Plan A” (.pdf) primarily focused on the northeast slope, re-engineering the hillside and easing the grade to make it more easy to navigate. While the cost of that effort was a concern for many of the community members in attendance, there was a general consensus in support of the plan’s expanded plaza on Mercer Street. Koonts also mentioned that this option best fits a designated OLA.

The most notable feature of “Plan B” (.pdf) was its elevated trail and boardwalk, as well as refurbished and redesigned tennis courts—ideas that drew mixed responses from community members based more on cost effectiveness than the design itself.

Focusing more directly on safety and sustainability, “Plan C” (.pdf) featured popular ideas such as rain gardens and other stormwater solutions as well as less popular ones such as a connecting set of hill-climb stairs near West Mercer Place.

HBB now plans to adjust their drafts in order to create an action plan and cost estimate, taking into account the feedback from the most recent discussion. With that plan, FOLKpark plans to apply to the Parks and Green Spaces Levy Opportunity Fund in early April seeking an amount likely near $700,000. They then plan to hold the third and final community meeting on April 8 at 7 p.m., also at the Bayview, to establish a community consensus on the preferred plan.

FOLKpark initiated a rejuvenation of the five-acre urban forest after winning a $15,000 grant from the city’s Department of Neighborhoods last year. They chose HBB based on the firm’s history with sustainable green design and crime prevention through environmental design (CPTED).

Link to original post.

Wednesday, February 10, 2010

JT News: UW Panhellenic Recognizes Jewish Sorority

From left to right) Lauren Brown of Hillel, President Jaclyn Leiberman and member Nicki Balk of The Jewish Sorority and Chaya Estrin of Chabad worked to create the recently university-recognized sisterhood.

Three-and-a-half years of hard work and dedicated organization came down to one vote. And that vote, deciding whether the University of Washington’s Panhellenic Council would recognize the 18-member Jewish Sorority, passed.

“It makes a lot of sense,” said Lauren Brown, director of Undergraduate Engagement for Hillel. “There’s a community of Jewish women out there and we’ve seen that build over the last couple of years, and many of them are interested in being a part of the Greek System. It’s really easy for Jewish guys who come to campus, but this gives an independent place for Jewish girls. Now they can say, ‘I really want to join a Jewish house for the best of both worlds.’”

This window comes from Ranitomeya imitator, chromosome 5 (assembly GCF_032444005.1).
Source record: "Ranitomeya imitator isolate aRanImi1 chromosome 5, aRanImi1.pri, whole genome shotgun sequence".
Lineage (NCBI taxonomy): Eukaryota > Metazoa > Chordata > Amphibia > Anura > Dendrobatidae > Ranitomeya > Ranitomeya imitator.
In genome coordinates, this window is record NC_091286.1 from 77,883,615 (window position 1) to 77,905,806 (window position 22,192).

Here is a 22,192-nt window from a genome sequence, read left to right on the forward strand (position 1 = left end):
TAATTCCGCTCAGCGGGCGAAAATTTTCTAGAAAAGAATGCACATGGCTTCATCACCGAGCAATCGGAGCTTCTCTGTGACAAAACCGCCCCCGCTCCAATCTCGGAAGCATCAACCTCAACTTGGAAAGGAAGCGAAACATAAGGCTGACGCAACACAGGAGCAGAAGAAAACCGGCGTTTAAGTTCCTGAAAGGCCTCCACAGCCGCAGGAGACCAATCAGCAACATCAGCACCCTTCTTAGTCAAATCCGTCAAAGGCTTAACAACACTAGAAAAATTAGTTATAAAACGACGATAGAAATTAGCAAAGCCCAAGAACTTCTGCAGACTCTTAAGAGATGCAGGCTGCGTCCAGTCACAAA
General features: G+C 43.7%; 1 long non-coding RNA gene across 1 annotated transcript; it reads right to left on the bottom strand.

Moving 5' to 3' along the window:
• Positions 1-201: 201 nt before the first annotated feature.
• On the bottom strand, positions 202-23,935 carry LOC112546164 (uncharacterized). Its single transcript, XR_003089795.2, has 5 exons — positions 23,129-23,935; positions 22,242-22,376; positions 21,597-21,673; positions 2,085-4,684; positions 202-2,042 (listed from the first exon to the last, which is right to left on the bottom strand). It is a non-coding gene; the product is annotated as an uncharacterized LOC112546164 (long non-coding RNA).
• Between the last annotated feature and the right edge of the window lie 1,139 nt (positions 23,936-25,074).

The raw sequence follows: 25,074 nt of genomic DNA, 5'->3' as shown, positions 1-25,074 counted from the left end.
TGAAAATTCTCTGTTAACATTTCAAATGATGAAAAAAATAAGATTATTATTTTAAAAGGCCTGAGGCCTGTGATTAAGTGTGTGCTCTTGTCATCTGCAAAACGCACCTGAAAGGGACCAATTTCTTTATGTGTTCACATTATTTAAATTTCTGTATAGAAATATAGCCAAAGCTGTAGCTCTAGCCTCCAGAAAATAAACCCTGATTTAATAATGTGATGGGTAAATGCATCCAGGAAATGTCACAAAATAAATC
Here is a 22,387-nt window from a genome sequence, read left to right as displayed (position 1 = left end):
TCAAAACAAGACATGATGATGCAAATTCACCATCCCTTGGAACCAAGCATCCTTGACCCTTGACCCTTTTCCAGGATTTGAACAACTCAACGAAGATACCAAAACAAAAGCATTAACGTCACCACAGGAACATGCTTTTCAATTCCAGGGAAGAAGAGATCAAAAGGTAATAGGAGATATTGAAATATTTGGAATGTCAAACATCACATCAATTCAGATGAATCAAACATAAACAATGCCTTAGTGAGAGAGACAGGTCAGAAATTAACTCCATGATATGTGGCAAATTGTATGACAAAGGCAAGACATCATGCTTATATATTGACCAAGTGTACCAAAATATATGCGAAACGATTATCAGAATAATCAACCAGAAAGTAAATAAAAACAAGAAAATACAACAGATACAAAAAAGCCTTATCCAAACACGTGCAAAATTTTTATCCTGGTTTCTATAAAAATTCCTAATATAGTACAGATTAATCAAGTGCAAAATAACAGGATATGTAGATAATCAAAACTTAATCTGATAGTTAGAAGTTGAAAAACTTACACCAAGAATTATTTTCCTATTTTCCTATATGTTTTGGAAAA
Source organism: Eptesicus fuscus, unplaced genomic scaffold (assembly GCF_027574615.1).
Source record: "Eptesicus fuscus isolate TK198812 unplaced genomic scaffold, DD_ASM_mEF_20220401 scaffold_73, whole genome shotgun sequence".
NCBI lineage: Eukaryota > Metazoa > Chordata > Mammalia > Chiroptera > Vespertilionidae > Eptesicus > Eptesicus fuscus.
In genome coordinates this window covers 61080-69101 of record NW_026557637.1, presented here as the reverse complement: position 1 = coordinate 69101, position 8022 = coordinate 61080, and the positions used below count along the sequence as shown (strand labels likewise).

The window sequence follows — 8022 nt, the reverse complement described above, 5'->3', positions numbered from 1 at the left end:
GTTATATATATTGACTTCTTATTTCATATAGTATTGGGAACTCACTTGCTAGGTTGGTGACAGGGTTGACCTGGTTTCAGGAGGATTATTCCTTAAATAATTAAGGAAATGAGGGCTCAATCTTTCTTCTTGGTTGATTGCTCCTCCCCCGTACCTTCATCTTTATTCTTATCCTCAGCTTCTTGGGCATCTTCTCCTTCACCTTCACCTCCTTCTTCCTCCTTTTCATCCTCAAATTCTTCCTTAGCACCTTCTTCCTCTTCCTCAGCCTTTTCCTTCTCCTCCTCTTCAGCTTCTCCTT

Students at UW have the option of joining special-interest fraternities or sororities as an alternative to traditional Greek organizations. The options for Jewish women have long been limited since the Jewish-founded, non-sectarian sorority Phi Sigma Sigma left campus in the ‘80s. Even Jewish men have had multiple options—namely the Alpha Epsilon Pi and Zeta Beta Tau fraternities.

But with the granting of recognition by the campus’s sorority community governing body, that quickly changed. Now, frankly titled “The Jewish Sorority,” this long-running project already has 18 fully committed women and hopes to be housed by recruitment time next fall.

“This is really important to the UW community because the Jewish girls on campus didn’t really have a place to go,” said Jaclyn Lieberman, Jewish Sorority co-president. “But now, with the Greek community having a place for Jewish women, it’ll help all of us become so much stronger.”

Before the sorority’s creation, the only other Jewish women’s organization at UW was Banot—originally created to be the Jewish sorority—which has since evolved into a less formal bonding group for Jewish women. Most members of The Jewish Sorority were or are also members of Banot, and while overlap exists between the two organizations they’ve come to fill different purposes.

Although the sorority’s members can’t yet hold leadership positions on the Panhellenic Council, they do have every social, philanthropic and community leadership opportunity that the nationally recognized fraternities and sororities do. The sorority just doesn’t have letters—yet. When a new national organization is invited to campus, it will hopefully take them under its umbrella and grant what is now The Jewish Sorority membership from its national headquarters.

And while Chabad and Hillel are organizations nationally notorious for butting heads, the two organizations saw this opportunity as one truly important to the Jewish community as a whole and had no difficulty setting aside their differences.